Early Budget Plan Bodes Poorly for Montana
Jan 05, 2017
The significant but short-term reduction in revenue levels over the past two years is going to be a challenge for the 2017 Legislative session in Montana. It will require tough choices balancing budget cuts and new revenue.
Unfortunately, the legislature’s plan to start the new budget with almost $50 million in additional cuts beyond those in the Governor’s balanced budget proposal will make matters worse by hurting the economy and families.
If the legislature continues with their plan, they will begin the session by automatically implementing hundreds of cuts hidden in procedural decisions without a transparent discussion of their impacts. We don’t know where these cuts are coming from or whom they will impact. Montana has seen time and time again that cuts this dramatic hurt vulnerable children, students, local communities, and seniors.
What is happening?
The Joint Committees charged with debating the budget (the Senate Finance and Claims Committee and House Appropriations Committee) are discussing moving the starting point for budget decisions to make additional reductions to all state agencies below the Governor’s budget.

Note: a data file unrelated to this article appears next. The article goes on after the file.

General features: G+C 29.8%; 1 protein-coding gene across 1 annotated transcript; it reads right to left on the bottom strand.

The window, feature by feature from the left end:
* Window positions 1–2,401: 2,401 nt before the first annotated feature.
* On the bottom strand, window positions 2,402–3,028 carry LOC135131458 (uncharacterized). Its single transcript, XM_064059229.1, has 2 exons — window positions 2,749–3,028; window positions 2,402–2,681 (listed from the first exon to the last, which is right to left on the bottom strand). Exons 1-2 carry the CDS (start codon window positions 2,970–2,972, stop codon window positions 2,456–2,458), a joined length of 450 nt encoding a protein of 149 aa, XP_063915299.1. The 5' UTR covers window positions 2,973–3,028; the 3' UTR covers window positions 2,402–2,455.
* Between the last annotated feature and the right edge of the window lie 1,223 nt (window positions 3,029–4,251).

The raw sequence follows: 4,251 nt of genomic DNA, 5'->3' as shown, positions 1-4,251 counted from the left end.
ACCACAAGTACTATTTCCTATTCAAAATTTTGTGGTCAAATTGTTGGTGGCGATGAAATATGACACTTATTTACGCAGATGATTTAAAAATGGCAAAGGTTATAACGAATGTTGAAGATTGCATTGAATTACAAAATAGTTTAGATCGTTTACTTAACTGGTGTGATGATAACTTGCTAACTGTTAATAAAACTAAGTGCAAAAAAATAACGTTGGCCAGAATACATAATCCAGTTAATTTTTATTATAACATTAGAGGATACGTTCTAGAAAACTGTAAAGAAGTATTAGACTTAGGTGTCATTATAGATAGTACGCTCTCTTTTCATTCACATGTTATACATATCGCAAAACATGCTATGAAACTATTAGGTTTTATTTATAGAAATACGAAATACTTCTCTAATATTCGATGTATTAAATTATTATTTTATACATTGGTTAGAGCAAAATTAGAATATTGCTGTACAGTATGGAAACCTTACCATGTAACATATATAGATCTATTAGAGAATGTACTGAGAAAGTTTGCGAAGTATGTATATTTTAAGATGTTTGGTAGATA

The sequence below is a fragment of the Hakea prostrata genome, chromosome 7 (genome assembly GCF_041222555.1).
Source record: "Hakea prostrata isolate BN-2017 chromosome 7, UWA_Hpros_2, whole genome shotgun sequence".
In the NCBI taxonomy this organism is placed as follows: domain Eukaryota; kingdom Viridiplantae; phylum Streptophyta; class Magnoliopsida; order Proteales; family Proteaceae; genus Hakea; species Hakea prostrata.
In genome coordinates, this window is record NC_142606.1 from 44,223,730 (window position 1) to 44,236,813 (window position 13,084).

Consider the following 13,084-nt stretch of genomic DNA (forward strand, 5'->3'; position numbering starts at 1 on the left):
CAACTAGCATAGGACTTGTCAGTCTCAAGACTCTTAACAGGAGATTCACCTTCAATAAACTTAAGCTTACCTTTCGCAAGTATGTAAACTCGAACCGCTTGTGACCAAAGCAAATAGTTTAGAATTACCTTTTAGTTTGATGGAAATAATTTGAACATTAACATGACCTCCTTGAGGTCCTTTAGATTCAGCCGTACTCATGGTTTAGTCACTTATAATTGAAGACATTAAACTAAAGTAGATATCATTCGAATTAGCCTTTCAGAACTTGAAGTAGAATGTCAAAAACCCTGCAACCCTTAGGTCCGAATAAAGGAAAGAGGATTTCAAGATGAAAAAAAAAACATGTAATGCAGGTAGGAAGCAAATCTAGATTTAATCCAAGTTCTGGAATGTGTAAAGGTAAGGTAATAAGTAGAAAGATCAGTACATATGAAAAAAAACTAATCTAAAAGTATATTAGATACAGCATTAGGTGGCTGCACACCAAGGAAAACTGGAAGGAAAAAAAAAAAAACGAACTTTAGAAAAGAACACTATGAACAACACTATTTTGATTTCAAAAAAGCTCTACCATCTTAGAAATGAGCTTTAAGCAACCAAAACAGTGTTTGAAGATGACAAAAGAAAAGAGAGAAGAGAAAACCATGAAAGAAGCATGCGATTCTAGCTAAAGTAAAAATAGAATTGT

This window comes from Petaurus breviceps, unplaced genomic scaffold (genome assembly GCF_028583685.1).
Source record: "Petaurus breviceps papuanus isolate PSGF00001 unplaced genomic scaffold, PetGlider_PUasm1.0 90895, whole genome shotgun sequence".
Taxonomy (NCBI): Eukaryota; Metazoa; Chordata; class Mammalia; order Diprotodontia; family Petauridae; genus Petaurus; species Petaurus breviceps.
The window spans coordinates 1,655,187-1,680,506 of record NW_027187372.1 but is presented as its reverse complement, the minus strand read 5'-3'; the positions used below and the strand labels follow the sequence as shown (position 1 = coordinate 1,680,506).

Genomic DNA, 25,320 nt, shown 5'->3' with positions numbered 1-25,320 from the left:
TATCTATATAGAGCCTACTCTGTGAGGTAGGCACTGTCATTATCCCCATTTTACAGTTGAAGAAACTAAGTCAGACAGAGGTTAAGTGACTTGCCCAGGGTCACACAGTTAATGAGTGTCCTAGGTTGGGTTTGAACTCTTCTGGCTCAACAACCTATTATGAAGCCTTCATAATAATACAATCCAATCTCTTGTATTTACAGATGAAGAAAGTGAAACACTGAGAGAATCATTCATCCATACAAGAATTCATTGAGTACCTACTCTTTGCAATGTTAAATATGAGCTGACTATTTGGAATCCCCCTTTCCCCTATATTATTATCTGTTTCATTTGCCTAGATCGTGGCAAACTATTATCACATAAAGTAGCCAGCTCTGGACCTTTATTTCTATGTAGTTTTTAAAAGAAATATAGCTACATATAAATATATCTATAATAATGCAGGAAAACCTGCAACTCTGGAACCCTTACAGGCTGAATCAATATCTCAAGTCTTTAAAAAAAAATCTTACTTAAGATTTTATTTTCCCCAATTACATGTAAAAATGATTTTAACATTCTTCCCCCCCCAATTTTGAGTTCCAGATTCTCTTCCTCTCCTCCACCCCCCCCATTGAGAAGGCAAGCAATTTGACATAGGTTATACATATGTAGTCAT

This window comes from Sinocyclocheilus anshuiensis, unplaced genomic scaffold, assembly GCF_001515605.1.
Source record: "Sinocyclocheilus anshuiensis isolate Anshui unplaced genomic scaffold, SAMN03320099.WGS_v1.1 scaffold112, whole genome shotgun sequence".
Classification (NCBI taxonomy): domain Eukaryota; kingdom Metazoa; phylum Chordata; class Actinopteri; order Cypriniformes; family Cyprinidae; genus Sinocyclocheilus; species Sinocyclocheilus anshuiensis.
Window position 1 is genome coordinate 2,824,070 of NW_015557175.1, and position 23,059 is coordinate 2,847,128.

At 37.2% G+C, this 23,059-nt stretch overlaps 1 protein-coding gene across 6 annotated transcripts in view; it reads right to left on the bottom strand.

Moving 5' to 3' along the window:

This is unnecessary.
The Governor’s budget, which already includes over $73 million in cuts to the state budget is a transparent starting point. It has pages and pages of detail that have been available to the public for weeks, and it was widely publicized. Second, the Governor’s budget is structurally balanced and restores the ending fund balance (effectively Montana’s rainy day fund) to $300 million by the end of the biennium. It is a good starting place for the Legislature to make modifications.
Last, cuts are not the only way to balance the budget. The Governor created his budget that does not rely on only budget cuts, but also addresses the current lack in revenues, by closing tax loopholes used by special interests and ensuring everyone is paying their fair share. The Governor found several new sources for revenue that make sure we are all pulling our weight and can bring in additional revenue available to fund state priorities.
It is not fair to ask college students to pay more for school while the super wealthy get massive tax breaks. It is not fair to cut funding to local schools already struggling to find quality teachers for the classroom when out-of-state corporations take advantage of tax loopholes.
While some cuts are inevitable, this Legislative plan ignores an opportunity to build toward a better economic future. We need a balanced approach to our economic challenges –one that includes new revenue to meet today’s needs and starts planning for our future.